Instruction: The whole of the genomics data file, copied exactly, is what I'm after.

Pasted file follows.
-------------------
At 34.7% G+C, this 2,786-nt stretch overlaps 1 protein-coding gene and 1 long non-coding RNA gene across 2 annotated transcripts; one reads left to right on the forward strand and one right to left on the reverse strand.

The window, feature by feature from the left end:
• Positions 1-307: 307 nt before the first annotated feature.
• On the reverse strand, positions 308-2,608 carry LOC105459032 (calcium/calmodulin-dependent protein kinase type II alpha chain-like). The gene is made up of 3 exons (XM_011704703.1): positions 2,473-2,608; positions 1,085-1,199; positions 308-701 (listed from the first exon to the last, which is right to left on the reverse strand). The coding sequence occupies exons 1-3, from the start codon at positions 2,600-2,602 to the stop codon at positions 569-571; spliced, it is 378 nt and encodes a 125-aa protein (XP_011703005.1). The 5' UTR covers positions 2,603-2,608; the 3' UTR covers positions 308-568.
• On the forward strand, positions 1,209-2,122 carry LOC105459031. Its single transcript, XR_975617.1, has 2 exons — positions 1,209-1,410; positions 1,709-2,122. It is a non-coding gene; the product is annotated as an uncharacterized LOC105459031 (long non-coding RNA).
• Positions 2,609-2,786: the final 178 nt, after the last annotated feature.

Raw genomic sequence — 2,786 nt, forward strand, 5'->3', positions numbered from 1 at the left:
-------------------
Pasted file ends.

At 34.7% G+C, this 2,786-nt stretch overlaps 1 protein-coding gene and 1 long non-coding RNA gene across 2 annotated transcripts; one reads left to right on the forward strand and one right to left on the reverse strand.

The window, feature by feature from the left end:
• Positions 1-307: 307 nt before the first annotated feature.
• On the reverse strand, positions 308-2,608 carry LOC105459032 (calcium/calmodulin-dependent protein kinase type II alpha chain-like). The gene is made up of 3 exons (XM_011704703.1): positions 2,473-2,608; positions 1,085-1,199; positions 308-701 (listed from the first exon to the last, which is right to left on the reverse strand). The coding sequence occupies exons 1-3, from the start codon at positions 2,600-2,602 to the stop codon at positions 569-571; spliced, it is 378 nt and encodes a 125-aa protein (XP_011703005.1). The 5' UTR covers positions 2,603-2,608; the 3' UTR covers positions 308-568.
• On the forward strand, positions 1,209-2,122 carry LOC105459031. Its single transcript, XR_975617.1, has 2 exons — positions 1,209-1,410; positions 1,709-2,122. It is a non-coding gene; the product is annotated as an uncharacterized LOC105459031 (long non-coding RNA).
• Positions 2,609-2,786: the final 178 nt, after the last annotated feature.

Raw genomic sequence — 2,786 nt, forward strand, 5'->3', positions numbered from 1 at the left: